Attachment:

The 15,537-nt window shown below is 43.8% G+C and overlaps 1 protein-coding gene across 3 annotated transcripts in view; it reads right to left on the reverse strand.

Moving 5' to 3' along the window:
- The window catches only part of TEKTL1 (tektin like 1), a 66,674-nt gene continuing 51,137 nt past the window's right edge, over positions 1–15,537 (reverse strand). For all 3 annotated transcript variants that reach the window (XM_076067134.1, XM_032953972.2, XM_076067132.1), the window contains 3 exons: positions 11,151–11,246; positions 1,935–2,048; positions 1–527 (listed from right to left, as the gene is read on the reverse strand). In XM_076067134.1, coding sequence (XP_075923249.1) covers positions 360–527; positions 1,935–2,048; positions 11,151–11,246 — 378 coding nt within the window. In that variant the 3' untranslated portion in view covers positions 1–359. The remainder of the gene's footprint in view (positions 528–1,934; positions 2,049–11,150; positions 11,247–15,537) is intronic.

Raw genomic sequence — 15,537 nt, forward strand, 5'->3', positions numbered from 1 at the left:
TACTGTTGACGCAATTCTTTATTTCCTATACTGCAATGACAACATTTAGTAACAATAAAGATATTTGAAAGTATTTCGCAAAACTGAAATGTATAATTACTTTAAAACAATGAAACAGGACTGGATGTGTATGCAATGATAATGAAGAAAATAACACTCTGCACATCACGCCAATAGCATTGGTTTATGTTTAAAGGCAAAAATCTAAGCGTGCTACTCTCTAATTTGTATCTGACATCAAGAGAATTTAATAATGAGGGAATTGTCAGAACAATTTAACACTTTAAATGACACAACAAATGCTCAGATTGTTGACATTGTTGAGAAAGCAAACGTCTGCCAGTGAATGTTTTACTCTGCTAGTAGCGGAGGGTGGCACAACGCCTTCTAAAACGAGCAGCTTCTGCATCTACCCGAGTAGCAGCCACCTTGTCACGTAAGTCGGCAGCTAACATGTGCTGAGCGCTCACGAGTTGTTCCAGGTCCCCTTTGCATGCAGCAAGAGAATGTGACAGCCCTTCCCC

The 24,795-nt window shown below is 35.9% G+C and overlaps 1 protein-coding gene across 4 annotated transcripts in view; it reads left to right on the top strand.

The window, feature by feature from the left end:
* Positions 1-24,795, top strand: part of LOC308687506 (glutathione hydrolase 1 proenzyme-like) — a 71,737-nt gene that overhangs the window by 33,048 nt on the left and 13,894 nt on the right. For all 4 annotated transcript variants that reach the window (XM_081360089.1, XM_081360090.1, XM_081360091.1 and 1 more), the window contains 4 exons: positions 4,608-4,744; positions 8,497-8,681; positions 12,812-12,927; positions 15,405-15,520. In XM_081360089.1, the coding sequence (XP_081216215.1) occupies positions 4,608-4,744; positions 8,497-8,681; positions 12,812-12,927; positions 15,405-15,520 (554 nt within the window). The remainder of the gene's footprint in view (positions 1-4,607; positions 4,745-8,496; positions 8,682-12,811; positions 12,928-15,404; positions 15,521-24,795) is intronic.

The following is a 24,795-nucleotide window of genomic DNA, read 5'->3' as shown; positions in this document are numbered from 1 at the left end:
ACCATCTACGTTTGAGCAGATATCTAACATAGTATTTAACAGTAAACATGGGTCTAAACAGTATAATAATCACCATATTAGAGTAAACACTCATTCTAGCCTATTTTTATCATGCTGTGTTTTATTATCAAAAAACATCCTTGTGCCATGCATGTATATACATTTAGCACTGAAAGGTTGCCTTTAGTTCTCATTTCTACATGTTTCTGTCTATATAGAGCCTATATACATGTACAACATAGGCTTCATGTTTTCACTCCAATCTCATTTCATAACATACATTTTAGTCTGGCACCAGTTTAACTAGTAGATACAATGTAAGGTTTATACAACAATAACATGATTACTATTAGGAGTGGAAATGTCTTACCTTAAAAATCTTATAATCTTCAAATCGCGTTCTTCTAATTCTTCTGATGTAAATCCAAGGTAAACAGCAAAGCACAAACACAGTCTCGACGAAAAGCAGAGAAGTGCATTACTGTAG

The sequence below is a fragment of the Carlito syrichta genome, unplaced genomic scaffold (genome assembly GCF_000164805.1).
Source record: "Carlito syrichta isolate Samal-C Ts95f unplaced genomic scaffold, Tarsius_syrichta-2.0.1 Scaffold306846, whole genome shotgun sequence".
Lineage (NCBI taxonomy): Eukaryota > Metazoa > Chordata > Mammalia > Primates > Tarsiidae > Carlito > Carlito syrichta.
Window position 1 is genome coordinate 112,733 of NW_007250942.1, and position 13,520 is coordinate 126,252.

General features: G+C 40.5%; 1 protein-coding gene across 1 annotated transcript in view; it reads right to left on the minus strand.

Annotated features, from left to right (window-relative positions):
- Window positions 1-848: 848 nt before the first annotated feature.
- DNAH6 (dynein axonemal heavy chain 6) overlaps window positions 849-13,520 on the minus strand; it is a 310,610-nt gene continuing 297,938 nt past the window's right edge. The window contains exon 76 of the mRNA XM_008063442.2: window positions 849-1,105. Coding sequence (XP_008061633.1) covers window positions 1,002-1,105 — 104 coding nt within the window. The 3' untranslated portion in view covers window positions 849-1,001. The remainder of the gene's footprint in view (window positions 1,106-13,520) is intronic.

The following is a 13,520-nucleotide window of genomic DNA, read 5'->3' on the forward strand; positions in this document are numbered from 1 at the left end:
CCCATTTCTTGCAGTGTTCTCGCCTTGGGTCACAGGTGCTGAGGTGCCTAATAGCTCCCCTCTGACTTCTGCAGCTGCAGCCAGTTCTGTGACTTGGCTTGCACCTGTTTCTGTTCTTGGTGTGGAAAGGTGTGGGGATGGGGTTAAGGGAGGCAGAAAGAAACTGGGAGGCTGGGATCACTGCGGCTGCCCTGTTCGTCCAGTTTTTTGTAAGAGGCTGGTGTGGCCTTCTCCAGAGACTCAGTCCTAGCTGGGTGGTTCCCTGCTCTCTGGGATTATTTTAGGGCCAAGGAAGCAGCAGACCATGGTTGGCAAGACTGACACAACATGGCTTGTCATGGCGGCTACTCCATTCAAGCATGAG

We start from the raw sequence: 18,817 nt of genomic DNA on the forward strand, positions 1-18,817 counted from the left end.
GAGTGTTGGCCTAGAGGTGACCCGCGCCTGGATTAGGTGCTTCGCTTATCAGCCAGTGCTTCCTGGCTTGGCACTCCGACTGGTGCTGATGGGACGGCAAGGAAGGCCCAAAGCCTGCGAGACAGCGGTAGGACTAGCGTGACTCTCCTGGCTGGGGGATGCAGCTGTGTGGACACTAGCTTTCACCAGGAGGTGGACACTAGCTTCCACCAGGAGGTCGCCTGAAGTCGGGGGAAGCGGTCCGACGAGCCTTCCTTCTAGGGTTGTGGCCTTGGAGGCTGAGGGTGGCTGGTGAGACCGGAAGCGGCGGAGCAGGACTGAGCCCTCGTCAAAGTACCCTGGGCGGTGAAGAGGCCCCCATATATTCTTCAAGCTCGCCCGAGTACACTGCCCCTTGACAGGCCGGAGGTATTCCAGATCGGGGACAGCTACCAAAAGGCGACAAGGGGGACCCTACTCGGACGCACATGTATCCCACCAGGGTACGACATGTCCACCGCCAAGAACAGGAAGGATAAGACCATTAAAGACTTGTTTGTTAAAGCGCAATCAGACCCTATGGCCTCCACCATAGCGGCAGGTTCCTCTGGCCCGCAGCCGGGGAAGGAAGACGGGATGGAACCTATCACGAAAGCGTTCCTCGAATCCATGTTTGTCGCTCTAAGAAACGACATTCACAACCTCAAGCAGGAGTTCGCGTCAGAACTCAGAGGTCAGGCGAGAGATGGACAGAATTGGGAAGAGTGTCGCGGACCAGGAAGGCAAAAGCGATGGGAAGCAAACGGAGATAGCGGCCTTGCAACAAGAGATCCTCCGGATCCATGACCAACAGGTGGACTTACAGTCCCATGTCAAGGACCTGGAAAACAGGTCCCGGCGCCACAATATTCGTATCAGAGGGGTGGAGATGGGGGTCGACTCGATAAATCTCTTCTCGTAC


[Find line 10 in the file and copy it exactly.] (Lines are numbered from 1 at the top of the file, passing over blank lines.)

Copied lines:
ACCATCTACGTTTGAGCAGATATCTAACATAGTATTTAACAGTAAACATGGGTCTAAACAGTATAATAATCACCATATTAGAGTAAACACTCATTCTAGCCTATTTTTATCATGCTGTGTTTTATTATCAAAAAACATCCTTGTGCCATGCATGTATATACATTTAGCACTGAAAGGTTGCCTTTAGTTCTCATTTCTACATGTTTCTGTCTATATAGAGCCTATATACATGTACAACATAGGCTTCATGTTTTCACTCCAATCTCATTTCATAACATACATTTTAGTCTGGCACCAGTTTAACTAGTAGATACAATGTAAGGTTTATACAACAATAACATGATTACTATTAGGAGTGGAAATGTCTTACCTTAAAAATCTTATAATCTTCAAATCGCGTTCTTCTAATTCTTCTGATGTAAATCCAAGGTAAACAGCAAAGCACAAACACAGTCTCGACGAAAAGCAGAGAAGTGCATTACTGTAG